By Danae Bucci
The meeting took place in the Fitch room at Town Center. There, the six board members discussed two proposed amendments to tobacco regulations, one on smoking in the workplace and another on retail sales of tobacco and nicotine delivery products. The meeting, originally set to be from 6 pm to 9 pm, took longer than expected after a few board members debated the board’s role in creating these regulations.
“I’m pretty conflicted on this one,” confessed board member Ann Kiessling.
To add to the conflict, Executive Director of the Coalition for Responsible Retailing Dennis Lane gave a presentation on how banning flavored nicotine products could be detrimental to many local businesses.
The “new and cool” marketing scheme that the nicotine community has come up with in recent years is flavored products. Whether in cigars, electric cigarettes, smokeless tobacco or hookah, the candy like assortment of flavor options are thought to attract children.
Lane, who’s owned a small convenience store in Quincy for the past 43 years said, “my biggest nightmare is one of my customers coming up to me and saying ‘Dennis, you sold my kid a pack of cigarettes’ or one of my people sold their kid a pack of cigarettes.” Lane told the board that 40 percent of his sales come from tobacco sales, and if they limit his ability to sell certain tobacco products that could destroy his profits. “Not only do I lose that parents trust … they’re never going to walk through my store again.” That alone is not worth selling nicotine products to underage children according to Lane.
Board members worry about how fruity flavored nicotine products such as “peach cigars” are marketed to appeal towards a younger, illegal, demographic. “We understand the intentions of the … flavor bans, but no one’s going after alcohol,” said Lane, who was very passionate as he spoke. He brought up the fact that alcohol often comes in the same flavors as nicotine products.
“When you go into a liquor store, when you walk in, right at the register you’ve got blueberry, pineapple [alcoholic beverages], you can buy these for 99 cents. They’re the same flavors we sell tobacco in. I have pineapple nips and I have pineapple cigarillos.”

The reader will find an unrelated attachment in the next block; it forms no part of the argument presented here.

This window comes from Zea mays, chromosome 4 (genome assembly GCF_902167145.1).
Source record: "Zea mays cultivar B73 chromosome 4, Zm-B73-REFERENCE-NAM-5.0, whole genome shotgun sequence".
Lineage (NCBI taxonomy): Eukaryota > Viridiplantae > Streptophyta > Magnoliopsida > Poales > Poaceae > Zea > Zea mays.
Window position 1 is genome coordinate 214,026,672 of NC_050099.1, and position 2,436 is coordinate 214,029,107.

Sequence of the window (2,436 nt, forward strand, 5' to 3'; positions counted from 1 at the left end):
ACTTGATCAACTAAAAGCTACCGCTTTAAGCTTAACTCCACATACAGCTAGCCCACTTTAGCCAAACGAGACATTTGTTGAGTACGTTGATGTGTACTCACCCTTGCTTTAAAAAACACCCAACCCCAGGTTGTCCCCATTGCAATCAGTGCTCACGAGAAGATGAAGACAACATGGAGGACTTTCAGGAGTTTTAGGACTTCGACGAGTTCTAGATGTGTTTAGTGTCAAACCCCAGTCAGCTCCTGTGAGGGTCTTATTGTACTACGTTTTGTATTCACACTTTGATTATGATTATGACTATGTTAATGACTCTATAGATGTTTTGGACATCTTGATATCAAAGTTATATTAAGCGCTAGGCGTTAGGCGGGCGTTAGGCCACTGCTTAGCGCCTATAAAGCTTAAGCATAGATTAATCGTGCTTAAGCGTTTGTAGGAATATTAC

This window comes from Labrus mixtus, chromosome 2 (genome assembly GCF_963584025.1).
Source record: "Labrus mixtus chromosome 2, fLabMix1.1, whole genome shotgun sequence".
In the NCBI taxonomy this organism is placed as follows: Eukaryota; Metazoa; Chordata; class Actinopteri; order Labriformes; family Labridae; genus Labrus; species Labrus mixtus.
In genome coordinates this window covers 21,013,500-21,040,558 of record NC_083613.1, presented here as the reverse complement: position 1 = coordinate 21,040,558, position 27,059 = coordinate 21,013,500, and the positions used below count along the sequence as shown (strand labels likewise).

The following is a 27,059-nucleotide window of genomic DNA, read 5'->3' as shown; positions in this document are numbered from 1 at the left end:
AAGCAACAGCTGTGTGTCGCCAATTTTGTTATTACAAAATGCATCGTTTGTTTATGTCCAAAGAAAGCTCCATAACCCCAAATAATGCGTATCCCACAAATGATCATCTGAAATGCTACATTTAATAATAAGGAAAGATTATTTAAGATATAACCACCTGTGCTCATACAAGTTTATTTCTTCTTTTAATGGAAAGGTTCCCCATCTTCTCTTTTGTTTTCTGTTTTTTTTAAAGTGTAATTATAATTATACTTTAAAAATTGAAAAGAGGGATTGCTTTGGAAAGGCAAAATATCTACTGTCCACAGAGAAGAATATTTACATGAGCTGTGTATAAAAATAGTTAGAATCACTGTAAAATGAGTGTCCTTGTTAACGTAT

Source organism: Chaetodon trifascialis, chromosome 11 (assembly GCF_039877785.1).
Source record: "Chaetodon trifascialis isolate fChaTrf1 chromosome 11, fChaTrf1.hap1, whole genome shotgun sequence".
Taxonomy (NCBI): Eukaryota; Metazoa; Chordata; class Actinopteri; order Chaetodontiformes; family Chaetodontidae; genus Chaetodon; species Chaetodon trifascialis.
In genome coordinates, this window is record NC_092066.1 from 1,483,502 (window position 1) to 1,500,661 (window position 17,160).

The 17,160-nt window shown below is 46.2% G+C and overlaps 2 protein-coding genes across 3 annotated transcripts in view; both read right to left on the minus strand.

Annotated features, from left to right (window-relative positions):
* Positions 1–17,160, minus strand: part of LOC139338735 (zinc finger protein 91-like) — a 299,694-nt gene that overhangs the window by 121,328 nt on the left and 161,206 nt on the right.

Lane believes that a way for towns, such as Bedford, to prevent nicotine products from being sold to underage people is by increasing the smoking age to 21, a measure that Lane believes the entire state will be moving to in the near future.
Lane says “if the age to purchase is enforced, then no one who is not of legal age to buy tobacco products can get them. So it takes care of getting them into the hands of young people.” He spoke of forces that the law cannot control, such as young people buying tobacco products off the internet, having an older sibling buy for them, or asking a random person off the street to buy it for them. But there is no way to control that. The only thing they can control is enforcing the age laws in these stores. “Those of us standing at the register are the first line of defense between an underage person getting a tobacco product or not getting a tobacco product.”
Despite Lane’s testimony, board members were still torn as to what they should decide after his presentation.
Although these changes wouldn’t take place in Bedford until an official hearing and approval by the Board of Health, it was evident that the entire committee will be thinking about the topics until then. The Board of Health’s next meeting will take place on September 11 and they encourage community members join them.